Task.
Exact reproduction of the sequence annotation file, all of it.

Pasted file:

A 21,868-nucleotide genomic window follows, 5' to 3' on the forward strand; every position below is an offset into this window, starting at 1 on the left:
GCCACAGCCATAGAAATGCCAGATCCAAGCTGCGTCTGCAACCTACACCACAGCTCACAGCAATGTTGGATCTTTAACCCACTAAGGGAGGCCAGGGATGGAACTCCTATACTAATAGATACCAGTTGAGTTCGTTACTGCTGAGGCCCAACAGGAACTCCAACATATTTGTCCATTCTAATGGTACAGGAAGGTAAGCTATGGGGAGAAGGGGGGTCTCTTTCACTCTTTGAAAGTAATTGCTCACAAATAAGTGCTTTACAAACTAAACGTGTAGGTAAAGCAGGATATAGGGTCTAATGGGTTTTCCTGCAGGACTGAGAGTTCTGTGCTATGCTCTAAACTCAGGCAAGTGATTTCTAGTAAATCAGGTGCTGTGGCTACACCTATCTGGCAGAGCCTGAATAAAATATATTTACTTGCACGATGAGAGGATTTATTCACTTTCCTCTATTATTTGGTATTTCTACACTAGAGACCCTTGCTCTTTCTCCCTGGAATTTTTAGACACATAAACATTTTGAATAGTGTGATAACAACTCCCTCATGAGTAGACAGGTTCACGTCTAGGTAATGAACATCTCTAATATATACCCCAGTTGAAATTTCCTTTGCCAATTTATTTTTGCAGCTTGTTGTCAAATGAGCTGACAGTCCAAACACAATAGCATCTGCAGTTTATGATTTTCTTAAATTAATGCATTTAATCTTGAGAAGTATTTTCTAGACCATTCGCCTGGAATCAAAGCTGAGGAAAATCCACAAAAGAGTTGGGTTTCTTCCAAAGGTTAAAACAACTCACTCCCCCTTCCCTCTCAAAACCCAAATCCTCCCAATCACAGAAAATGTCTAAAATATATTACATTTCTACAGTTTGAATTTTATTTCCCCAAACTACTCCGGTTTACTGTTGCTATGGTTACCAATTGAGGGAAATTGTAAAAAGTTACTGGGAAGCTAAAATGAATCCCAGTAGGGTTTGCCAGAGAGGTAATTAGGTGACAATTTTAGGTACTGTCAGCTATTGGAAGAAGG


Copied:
A 21,868-nucleotide genomic window follows, 5' to 3' on the forward strand; every position below is an offset into this window, starting at 1 on the left:
GCCACAGCCATAGAAATGCCAGATCCAAGCTGCGTCTGCAACCTACACCACAGCTCACAGCAATGTTGGATCTTTAACCCACTAAGGGAGGCCAGGGATGGAACTCCTATACTAATAGATACCAGTTGAGTTCGTTACTGCTGAGGCCCAACAGGAACTCCAACATATTTGTCCATTCTAATGGTACAGGAAGGTAAGCTATGGGGAGAAGGGGGGTCTCTTTCACTCTTTGAAAGTAATTGCTCACAAATAAGTGCTTTACAAACTAAACGTGTAGGTAAAGCAGGATATAGGGTCTAATGGGTTTTCCTGCAGGACTGAGAGTTCTGTGCTATGCTCTAAACTCAGGCAAGTGATTTCTAGTAAATCAGGTGCTGTGGCTACACCTATCTGGCAGAGCCTGAATAAAATATATTTACTTGCACGATGAGAGGATTTATTCACTTTCCTCTATTATTTGGTATTTCTACACTAGAGACCCTTGCTCTTTCTCCCTGGAATTTTTAGACACATAAACATTTTGAATAGTGTGATAACAACTCCCTCATGAGTAGACAGGTTCACGTCTAGGTAATGAACATCTCTAATATATACCCCAGTTGAAATTTCCTTTGCCAATTTATTTTTGCAGCTTGTTGTCAAATGAGCTGACAGTCCAAACACAATAGCATCTGCAGTTTATGATTTTCTTAAATTAATGCATTTAATCTTGAGAAGTATTTTCTAGACCATTCGCCTGGAATCAAAGCTGAGGAAAATCCACAAAAGAGTTGGGTTTCTTCCAAAGGTTAAAACAACTCACTCCCCCTTCCCTCTCAAAACCCAAATCCTCCCAATCACAGAAAATGTCTAAAATATATTACATTTCTACAGTTTGAATTTTATTTCCCCAAACTACTCCGGTTTACTGTTGCTATGGTTACCAATTGAGGGAAATTGTAAAAAGTTACTGGGAAGCTAAAATGAATCCCAGTAGGGTTTGCCAGAGAGGTAATTAGGTGACAATTTTAGGTACTGTCAGCTATTGGAAGAAGG